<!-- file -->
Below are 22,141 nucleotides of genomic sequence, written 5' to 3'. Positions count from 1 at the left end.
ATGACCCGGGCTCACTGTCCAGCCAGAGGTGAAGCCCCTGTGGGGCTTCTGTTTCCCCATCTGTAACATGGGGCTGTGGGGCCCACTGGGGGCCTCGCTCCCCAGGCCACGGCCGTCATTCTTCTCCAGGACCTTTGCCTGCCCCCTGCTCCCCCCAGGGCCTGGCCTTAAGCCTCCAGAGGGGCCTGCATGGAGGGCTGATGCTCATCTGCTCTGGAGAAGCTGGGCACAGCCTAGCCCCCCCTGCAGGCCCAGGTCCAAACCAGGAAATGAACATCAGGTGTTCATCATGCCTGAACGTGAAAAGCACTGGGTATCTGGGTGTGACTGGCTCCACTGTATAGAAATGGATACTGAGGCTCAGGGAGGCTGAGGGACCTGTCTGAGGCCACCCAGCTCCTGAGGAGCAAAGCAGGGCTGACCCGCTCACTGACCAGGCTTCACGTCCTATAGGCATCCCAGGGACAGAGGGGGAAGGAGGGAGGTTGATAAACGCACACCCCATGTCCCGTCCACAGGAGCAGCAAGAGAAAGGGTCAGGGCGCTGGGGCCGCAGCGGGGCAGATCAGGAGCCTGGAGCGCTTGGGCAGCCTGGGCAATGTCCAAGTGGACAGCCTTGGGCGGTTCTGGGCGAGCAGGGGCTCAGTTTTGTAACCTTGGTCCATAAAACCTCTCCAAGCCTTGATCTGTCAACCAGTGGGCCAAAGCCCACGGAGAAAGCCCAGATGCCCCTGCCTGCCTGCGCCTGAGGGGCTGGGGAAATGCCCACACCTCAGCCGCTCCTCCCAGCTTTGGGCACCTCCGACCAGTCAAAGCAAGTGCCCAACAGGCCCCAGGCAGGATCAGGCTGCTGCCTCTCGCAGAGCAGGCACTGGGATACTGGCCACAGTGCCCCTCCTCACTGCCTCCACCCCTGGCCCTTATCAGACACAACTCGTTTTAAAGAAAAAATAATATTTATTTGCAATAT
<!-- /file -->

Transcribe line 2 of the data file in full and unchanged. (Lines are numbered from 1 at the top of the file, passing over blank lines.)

ATGACCCGGGCTCACTGTCCAGCCAGAGGTGAAGCCCCTGTGGGGCTTCTGTTTCCCCATCTGTAACATGGGGCTGTGGGGCCCACTGGGGGCCTCGCTCCCCAGGCCACGGCCGTCATTCTTCTCCAGGACCTTTGCCTGCCCCCTGCTCCCCCCAGGGCCTGGCCTTAAGCCTCCAGAGGGGCCTGCATGGAGGGCTGATGCTCATCTGCTCTGGAGAAGCTGGGCACAGCCTAGCCCCCCCTGCAGGCCCAGGTCCAAACCAGGAAATGAACATCAGGTGTTCATCATGCCTGAACGTGAAAAGCACTGGGTATCTGGGTGTGACTGGCTCCACTGTATAGAAATGGATACTGAGGCTCAGGGAGGCTGAGGGACCTGTCTGAGGCCACCCAGCTCCTGAGGAGCAAAGCAGGGCTGACCCGCTCACTGACCAGGCTTCACGTCCTATAGGCATCCCAGGGACAGAGGGGGAAGGAGGGAGGTTGATAAACGCACACCCCATGTCCCGTCCACAGGAGCAGCAAGAGAAAGGGTCAGGGCGCTGGGGCCGCAGCGGGGCAGATCAGGAGCCTGGAGCGCTTGGGCAGCCTGGGCAATGTCCAAGTGGACAGCCTTGGGCGGTTCTGGGCGAGCAGGGGCTCAGTTTTGTAACCTTGGTCCATAAAACCTCTCCAAGCCTTGATCTGTCAACCAGTGGGCCAAAGCCCACGGAGAAAGCCCAGATGCCCCTGCCTGCCTGCGCCTGAGGGGCTGGGGAAATGCCCACACCTCAGCCGCTCCTCCCAGCTTTGGGCACCTCCGACCAGTCAAAGCAAGTGCCCAACAGGCCCCAGGCAGGATCAGGCTGCTGCCTCTCGCAGAGCAGGCACTGGGATACTGGCCACAGTGCCCCTCCTCACTGCCTCCACCCCTGGCCCTTATCAGACACAACTCGTTTTAAAGAAAAAATAATATTTATTTGCAATAT